This stripped-down Ford Escape is so far from the average Escape/Mariner/Tribute you see on the roads, it’s almost funny. I’d love to know what the take rate for this manual transmission is. The shifts aren’t particularly rewarding, since the throws are pretty vague. The four-cylinder engine doesn’t feel much more responsive with a five-speed manual than it does with an automatic, either.
While this particular Escape is clearly a no-frills model, it doesn’t really feel like a penalty box from behind the wheel. The interior is pretty basic, but it doesn’t feel horribly cheap, especially given the reasonable $20,000 sticker price. The fan made a bit too much noise when I sent the heat toward the floorboards instead of my face, but that isn’t a deal breaker.
I still prefer the Escape/Mariner/Tribute to most of the other small sport-utes on the market, but this segment makes almost no sense to me. We all know a decent wagon or hatch would do virtually everything these small SUVs do … well, except sell to American drivers. For some reason, Americans prefer the slower, heavier, and worse-handling SUVs to car-based vehicles that handle better, burn less fuel, and look better.
Phil Floraday, Senior Online Editor
The Escape is quite a nice vehicle for just over $20K. It looks pretty good and goes down the road well. Obviously, Ford isn’t going to sell very many Escape models with the manual transmission. The fact that Ford now offers a six-speed automatic makes the standard manual transmission fitted to our test car even more pointless. Still, the three-pedal setup does average 2 mpg more on the EPA city cycle. I stand by Phil’s point that a small wagon is a better option than a small SUV, but Americans like to sit up higher and the Escape is a good offering in the segment.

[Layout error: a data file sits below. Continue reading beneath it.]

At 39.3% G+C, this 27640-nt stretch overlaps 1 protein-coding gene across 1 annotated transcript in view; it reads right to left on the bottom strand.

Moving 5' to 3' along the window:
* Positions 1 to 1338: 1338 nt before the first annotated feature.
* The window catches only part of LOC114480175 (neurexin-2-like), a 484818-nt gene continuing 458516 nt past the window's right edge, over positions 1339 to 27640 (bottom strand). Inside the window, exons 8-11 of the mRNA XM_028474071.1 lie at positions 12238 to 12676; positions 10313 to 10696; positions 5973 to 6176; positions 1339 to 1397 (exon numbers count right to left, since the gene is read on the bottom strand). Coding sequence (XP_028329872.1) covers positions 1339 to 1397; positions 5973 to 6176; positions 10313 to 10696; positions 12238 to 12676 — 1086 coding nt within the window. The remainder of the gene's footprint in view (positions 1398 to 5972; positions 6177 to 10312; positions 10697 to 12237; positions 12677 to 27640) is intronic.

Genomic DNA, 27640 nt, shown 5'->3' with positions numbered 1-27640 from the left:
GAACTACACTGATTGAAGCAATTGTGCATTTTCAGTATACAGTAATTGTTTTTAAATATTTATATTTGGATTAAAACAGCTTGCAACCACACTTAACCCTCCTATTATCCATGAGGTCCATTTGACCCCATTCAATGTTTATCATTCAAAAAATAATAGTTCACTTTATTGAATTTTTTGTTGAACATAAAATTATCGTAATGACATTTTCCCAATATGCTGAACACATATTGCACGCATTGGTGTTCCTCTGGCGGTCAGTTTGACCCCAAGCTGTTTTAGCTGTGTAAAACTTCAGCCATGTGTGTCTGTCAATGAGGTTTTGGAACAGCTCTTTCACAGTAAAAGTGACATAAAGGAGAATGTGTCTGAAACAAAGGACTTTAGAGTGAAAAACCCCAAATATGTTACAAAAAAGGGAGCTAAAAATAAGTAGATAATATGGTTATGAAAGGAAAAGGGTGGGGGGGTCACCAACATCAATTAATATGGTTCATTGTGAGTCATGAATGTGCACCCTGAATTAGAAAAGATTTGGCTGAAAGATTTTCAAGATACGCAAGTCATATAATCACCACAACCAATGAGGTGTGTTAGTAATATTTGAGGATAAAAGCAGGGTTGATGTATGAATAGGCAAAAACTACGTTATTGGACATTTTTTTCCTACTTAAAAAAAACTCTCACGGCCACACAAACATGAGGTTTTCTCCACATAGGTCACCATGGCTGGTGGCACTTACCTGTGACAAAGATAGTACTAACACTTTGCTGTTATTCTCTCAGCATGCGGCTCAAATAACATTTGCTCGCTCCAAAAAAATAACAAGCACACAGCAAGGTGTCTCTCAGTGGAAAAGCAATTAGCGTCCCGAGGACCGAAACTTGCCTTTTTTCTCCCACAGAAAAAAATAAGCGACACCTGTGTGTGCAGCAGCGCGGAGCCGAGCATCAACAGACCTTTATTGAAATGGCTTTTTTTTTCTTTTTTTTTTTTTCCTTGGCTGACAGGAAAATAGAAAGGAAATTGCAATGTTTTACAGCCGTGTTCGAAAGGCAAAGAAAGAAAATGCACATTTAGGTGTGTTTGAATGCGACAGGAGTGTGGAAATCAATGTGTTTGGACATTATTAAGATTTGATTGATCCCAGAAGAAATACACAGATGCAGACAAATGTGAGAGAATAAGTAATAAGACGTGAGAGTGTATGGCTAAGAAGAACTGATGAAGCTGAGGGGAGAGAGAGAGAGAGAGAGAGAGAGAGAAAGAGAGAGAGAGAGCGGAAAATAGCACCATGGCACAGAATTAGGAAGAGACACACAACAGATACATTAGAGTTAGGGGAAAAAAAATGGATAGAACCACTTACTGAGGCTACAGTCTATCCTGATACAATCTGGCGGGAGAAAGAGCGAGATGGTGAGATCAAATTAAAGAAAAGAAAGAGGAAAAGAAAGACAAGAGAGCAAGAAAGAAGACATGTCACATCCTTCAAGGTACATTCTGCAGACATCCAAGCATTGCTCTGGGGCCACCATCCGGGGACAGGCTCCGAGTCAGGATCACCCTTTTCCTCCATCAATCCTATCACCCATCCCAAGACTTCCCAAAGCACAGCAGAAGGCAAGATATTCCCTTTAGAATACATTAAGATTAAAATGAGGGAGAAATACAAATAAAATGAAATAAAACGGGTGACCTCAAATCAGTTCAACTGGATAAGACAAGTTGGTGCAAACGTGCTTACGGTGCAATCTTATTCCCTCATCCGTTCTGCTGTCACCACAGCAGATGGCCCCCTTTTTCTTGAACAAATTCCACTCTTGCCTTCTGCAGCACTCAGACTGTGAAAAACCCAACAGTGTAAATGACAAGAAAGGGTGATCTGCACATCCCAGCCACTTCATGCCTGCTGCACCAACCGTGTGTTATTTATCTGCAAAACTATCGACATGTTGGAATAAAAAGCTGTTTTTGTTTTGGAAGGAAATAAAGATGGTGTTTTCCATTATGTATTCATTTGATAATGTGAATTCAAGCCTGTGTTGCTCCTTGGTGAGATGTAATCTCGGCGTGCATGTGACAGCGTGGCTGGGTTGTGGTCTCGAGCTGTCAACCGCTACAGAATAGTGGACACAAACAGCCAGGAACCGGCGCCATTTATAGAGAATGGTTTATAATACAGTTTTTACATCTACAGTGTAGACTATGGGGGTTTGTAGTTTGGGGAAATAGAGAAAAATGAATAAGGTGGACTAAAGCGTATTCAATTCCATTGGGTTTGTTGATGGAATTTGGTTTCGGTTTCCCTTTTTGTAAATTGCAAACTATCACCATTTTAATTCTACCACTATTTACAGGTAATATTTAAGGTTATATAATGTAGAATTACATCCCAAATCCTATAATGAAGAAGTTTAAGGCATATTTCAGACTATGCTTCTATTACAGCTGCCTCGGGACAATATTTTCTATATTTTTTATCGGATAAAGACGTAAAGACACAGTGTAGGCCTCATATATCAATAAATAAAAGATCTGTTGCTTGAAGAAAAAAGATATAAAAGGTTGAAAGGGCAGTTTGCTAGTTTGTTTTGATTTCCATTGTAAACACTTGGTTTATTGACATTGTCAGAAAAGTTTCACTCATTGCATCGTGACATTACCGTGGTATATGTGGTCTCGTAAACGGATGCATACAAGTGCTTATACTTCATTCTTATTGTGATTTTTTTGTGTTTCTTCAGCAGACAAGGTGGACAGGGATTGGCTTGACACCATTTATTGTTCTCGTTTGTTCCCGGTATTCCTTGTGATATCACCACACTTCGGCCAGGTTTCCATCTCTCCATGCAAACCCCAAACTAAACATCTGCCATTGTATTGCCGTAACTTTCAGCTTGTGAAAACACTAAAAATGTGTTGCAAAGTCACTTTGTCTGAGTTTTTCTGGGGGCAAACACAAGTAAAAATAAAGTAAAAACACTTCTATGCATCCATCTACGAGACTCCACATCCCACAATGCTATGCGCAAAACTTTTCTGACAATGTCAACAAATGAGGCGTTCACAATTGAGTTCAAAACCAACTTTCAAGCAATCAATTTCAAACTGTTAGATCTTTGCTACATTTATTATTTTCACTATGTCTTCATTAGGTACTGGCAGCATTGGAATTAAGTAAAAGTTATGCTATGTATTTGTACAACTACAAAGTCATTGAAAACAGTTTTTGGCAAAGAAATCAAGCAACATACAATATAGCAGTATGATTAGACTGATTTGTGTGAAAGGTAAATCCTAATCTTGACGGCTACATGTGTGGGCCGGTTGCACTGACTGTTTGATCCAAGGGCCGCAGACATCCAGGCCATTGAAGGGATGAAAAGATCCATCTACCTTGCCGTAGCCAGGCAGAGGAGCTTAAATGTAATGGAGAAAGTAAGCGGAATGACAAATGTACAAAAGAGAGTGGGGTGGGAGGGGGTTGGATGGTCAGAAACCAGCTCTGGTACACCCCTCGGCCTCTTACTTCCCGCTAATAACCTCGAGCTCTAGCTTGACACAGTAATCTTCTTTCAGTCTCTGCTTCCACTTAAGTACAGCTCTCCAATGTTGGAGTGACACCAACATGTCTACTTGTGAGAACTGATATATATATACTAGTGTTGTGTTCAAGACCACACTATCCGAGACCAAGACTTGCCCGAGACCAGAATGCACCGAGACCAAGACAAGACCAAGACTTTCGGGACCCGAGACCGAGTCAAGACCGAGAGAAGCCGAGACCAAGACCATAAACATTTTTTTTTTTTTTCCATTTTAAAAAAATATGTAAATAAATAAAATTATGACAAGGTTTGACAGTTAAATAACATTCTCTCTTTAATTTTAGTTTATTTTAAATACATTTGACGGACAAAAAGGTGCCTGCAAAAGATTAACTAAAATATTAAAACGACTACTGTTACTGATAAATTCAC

Marc Noordeloos, Road Test Editor
The base Escape is a lot of vehicle for less than $21,000. It’s cool that Ford offers a stick shift, but unfortunately it’s not a very good one. The stiff, short-travel clutch pedal felt especially strange at the end of a workday during which I had driven our Four Seasons Volkswagen Jetta TDI (one of the smoothest-driving cars I’ve ever piloted). On the other hand, the clutch didn’t feel nearly so weird compared with the Caterham R400 Superlight (which I also drove recently), which has a clutch-pedal travel of about two inches or so.
The Escape rides nicely and handles well, although the steering feels pretty numb. The very basic interior looks and feels better than those of earlier Escapes, but you won’t be fooled into thinking you’re in a $40,000 vehicle.
One major quibble: the first time I drove this Escape, I could not for the life of me get the rear hatch to open … not with the fob, not with the door handle, nothing. Luckily, the problem had corrected itself by the time I actually had things to load into the cargo compartment.
Rusty Blackwell, Copy Editor
2009 Ford Escape XLS FWD
Base Price (with destination): $20,410
Price as tested: $20,860
Floor Mats – $55
Cargo Package – $395
Fuel Economy: 22 / 28 / 25 mpg (city/hwy/combined)
Size: 2.5L DOHC I-4
HP: 171 HP @ 6000 rpm
Torque: 171 lb-ft @ 4500 rpm
Transmission: 5-Speed Manual
Weight: 3,299 lb
– 16-inch aluminum (size)